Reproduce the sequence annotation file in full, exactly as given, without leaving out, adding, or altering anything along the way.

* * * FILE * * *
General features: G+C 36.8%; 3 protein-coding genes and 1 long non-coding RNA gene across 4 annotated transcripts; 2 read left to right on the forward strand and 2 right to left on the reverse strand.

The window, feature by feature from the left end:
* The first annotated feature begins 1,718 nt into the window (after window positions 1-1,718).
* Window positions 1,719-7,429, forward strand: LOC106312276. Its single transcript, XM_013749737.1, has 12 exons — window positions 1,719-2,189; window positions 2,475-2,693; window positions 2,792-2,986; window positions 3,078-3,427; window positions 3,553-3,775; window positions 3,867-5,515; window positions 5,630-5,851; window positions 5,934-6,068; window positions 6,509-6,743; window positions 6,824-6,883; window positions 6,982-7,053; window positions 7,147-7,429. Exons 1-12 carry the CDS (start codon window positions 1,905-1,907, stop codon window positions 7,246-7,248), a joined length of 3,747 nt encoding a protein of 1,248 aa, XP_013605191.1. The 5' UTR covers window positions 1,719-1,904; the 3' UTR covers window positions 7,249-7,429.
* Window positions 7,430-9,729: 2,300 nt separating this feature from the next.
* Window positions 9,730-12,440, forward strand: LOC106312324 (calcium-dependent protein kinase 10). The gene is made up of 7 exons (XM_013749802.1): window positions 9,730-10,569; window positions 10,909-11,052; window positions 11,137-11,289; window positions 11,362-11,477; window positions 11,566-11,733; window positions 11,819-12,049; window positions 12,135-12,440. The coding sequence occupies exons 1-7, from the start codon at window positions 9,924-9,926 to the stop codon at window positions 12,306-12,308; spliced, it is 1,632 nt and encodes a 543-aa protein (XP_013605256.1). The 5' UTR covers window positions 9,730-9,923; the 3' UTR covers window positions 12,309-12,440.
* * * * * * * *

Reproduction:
General features: G+C 36.8%; 3 protein-coding genes and 1 long non-coding RNA gene across 4 annotated transcripts; 2 read left to right on the forward strand and 2 right to left on the reverse strand.

The window, feature by feature from the left end:
* The first annotated feature begins 1,718 nt into the window (after window positions 1-1,718).
* Window positions 1,719-7,429, forward strand: LOC106312276. Its single transcript, XM_013749737.1, has 12 exons — window positions 1,719-2,189; window positions 2,475-2,693; window positions 2,792-2,986; window positions 3,078-3,427; window positions 3,553-3,775; window positions 3,867-5,515; window positions 5,630-5,851; window positions 5,934-6,068; window positions 6,509-6,743; window positions 6,824-6,883; window positions 6,982-7,053; window positions 7,147-7,429. Exons 1-12 carry the CDS (start codon window positions 1,905-1,907, stop codon window positions 7,246-7,248), a joined length of 3,747 nt encoding a protein of 1,248 aa, XP_013605191.1. The 5' UTR covers window positions 1,719-1,904; the 3' UTR covers window positions 7,249-7,429.
* Window positions 7,430-9,729: 2,300 nt separating this feature from the next.
* Window positions 9,730-12,440, forward strand: LOC106312324 (calcium-dependent protein kinase 10). The gene is made up of 7 exons (XM_013749802.1): window positions 9,730-10,569; window positions 10,909-11,052; window positions 11,137-11,289; window positions 11,362-11,477; window positions 11,566-11,733; window positions 11,819-12,049; window positions 12,135-12,440. The coding sequence occupies exons 1-7, from the start codon at window positions 9,924-9,926 to the stop codon at window positions 12,306-12,308; spliced, it is 1,632 nt and encodes a 543-aa protein (XP_013605256.1). The 5' UTR covers window positions 9,730-9,923; the 3' UTR covers window positions 12,309-12,440.